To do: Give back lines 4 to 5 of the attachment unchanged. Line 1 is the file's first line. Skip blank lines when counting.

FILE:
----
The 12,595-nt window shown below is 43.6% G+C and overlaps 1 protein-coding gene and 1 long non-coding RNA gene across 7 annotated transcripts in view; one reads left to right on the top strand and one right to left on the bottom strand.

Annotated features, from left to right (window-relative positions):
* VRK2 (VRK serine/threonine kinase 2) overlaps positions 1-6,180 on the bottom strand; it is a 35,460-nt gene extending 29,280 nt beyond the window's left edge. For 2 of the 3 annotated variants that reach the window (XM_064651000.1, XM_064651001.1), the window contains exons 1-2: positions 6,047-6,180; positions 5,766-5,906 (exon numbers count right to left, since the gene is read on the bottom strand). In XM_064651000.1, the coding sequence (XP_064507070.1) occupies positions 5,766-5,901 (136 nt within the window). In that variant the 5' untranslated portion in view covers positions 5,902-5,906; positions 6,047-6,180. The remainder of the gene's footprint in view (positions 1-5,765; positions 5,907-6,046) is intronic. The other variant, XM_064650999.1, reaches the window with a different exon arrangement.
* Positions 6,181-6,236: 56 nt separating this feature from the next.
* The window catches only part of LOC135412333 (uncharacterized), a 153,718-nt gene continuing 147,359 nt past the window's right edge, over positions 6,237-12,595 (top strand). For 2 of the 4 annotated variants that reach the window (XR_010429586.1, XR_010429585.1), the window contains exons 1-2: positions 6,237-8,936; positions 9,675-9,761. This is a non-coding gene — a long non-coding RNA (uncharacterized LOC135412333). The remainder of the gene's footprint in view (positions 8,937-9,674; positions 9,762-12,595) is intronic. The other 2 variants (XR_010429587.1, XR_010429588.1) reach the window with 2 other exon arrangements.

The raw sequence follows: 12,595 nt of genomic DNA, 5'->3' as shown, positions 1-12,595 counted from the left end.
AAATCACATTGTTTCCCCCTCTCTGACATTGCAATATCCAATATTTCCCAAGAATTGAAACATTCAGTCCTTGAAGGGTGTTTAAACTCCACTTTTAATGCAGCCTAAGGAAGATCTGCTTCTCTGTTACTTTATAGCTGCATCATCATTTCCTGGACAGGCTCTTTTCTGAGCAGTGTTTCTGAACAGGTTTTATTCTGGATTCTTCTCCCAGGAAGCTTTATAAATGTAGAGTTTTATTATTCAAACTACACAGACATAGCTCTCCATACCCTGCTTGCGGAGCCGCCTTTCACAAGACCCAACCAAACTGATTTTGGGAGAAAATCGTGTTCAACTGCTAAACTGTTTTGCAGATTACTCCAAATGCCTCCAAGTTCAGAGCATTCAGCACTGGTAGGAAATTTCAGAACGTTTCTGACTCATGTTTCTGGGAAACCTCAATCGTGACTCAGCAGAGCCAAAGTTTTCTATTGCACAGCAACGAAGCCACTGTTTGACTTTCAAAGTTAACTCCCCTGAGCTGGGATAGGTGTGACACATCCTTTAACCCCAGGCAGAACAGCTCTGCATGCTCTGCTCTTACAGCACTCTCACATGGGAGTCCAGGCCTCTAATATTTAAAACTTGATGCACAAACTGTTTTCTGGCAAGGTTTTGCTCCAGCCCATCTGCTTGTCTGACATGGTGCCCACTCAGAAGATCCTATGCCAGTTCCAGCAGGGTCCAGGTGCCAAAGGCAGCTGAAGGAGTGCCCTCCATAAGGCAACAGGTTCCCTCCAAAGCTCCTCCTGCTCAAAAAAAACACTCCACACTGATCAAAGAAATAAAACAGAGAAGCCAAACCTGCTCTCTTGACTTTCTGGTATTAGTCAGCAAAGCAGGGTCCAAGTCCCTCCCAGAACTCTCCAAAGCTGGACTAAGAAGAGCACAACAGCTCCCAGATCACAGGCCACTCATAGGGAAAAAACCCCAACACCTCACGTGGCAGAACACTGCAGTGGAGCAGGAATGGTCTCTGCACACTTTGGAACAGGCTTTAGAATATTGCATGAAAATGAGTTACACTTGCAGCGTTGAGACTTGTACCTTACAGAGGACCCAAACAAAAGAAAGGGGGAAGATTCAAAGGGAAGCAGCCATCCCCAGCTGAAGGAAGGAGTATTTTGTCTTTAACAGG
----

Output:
* Positions 6,181-6,236: 56 nt separating this feature from the next.
* The window catches only part of LOC135412333 (uncharacterized), a 153,718-nt gene continuing 147,359 nt past the window's right edge, over positions 6,237-12,595 (top strand). For 2 of the 4 annotated variants that reach the window (XR_010429586.1, XR_010429585.1), the window contains exons 1-2: positions 6,237-8,936; positions 9,675-9,761. This is a non-coding gene — a long non-coding RNA (uncharacterized LOC135412333). The remainder of the gene's footprint in view (positions 8,937-9,674; positions 9,762-12,595) is intronic. The other 2 variants (XR_010429587.1, XR_010429588.1) reach the window with 2 other exon arrangements.